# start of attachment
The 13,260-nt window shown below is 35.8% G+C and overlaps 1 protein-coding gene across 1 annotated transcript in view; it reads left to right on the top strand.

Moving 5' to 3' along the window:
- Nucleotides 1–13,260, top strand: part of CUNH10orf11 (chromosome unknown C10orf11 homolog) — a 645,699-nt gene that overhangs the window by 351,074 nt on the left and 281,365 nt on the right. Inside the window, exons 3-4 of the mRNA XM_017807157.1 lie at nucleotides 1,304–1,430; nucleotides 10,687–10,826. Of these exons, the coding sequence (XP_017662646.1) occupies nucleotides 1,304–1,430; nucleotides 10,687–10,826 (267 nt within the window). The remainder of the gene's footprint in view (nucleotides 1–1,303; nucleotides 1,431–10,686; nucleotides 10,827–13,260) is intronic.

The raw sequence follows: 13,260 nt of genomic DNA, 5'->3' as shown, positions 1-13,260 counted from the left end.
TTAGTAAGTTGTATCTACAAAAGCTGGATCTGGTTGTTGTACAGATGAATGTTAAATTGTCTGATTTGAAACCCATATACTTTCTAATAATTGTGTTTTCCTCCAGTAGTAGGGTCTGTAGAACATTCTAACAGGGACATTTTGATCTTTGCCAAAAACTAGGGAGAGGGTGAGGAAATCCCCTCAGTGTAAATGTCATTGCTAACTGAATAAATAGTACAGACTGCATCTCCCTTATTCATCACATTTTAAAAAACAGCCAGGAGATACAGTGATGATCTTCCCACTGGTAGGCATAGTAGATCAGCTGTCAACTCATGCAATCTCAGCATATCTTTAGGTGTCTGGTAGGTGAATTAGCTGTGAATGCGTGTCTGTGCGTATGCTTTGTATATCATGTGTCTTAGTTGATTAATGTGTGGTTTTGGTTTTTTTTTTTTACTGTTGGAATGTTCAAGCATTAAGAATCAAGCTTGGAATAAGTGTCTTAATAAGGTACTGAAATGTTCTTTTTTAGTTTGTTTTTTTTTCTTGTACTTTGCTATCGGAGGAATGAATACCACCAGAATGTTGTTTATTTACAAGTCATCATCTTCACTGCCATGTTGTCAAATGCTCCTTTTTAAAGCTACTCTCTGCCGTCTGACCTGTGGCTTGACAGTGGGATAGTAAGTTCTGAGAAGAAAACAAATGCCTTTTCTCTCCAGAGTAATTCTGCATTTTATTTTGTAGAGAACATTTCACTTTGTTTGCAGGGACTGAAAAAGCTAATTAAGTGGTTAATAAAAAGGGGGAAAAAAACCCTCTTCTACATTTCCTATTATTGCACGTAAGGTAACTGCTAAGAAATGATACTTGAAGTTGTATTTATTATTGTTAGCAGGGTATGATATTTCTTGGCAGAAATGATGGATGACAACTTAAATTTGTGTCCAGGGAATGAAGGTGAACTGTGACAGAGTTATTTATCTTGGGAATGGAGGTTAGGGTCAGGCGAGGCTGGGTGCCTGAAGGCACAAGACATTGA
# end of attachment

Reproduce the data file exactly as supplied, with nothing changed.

The 13,260-nt window shown below is 35.8% G+C and overlaps 1 protein-coding gene across 1 annotated transcript in view; it reads left to right on the top strand.

Moving 5' to 3' along the window:
- Nucleotides 1–13,260, top strand: part of CUNH10orf11 (chromosome unknown C10orf11 homolog) — a 645,699-nt gene that overhangs the window by 351,074 nt on the left and 281,365 nt on the right. Inside the window, exons 3-4 of the mRNA XM_017807157.1 lie at nucleotides 1,304–1,430; nucleotides 10,687–10,826. Of these exons, the coding sequence (XP_017662646.1) occupies nucleotides 1,304–1,430; nucleotides 10,687–10,826 (267 nt within the window). The remainder of the gene's footprint in view (nucleotides 1–1,303; nucleotides 1,431–10,686; nucleotides 10,827–13,260) is intronic.

The raw sequence follows: 13,260 nt of genomic DNA, 5'->3' as shown, positions 1-13,260 counted from the left end.
TTAGTAAGTTGTATCTACAAAAGCTGGATCTGGTTGTTGTACAGATGAATGTTAAATTGTCTGATTTGAAACCCATATACTTTCTAATAATTGTGTTTTCCTCCAGTAGTAGGGTCTGTAGAACATTCTAACAGGGACATTTTGATCTTTGCCAAAAACTAGGGAGAGGGTGAGGAAATCCCCTCAGTGTAAATGTCATTGCTAACTGAATAAATAGTACAGACTGCATCTCCCTTATTCATCACATTTTAAAAAACAGCCAGGAGATACAGTGATGATCTTCCCACTGGTAGGCATAGTAGATCAGCTGTCAACTCATGCAATCTCAGCATATCTTTAGGTGTCTGGTAGGTGAATTAGCTGTGAATGCGTGTCTGTGCGTATGCTTTGTATATCATGTGTCTTAGTTGATTAATGTGTGGTTTTGGTTTTTTTTTTTTACTGTTGGAATGTTCAAGCATTAAGAATCAAGCTTGGAATAAGTGTCTTAATAAGGTACTGAAATGTTCTTTTTTAGTTTGTTTTTTTTTCTTGTACTTTGCTATCGGAGGAATGAATACCACCAGAATGTTGTTTATTTACAAGTCATCATCTTCACTGCCATGTTGTCAAATGCTCCTTTTTAAAGCTACTCTCTGCCGTCTGACCTGTGGCTTGACAGTGGGATAGTAAGTTCTGAGAAGAAAACAAATGCCTTTTCTCTCCAGAGTAATTCTGCATTTTATTTTGTAGAGAACATTTCACTTTGTTTGCAGGGACTGAAAAAGCTAATTAAGTGGTTAATAAAAAGGGGGAAAAAAACCCTCTTCTACATTTCCTATTATTGCACGTAAGGTAACTGCTAAGAAATGATACTTGAAGTTGTATTTATTATTGTTAGCAGGGTATGATATTTCTTGGCAGAAATGATGGATGACAACTTAAATTTGTGTCCAGGGAATGAAGGTGAACTGTGACAGAGTTATTTATCTTGGGAATGGAGGTTAGGGTCAGGCGAGGCTGGGTGCCTGAAGGCACAAGACATTGA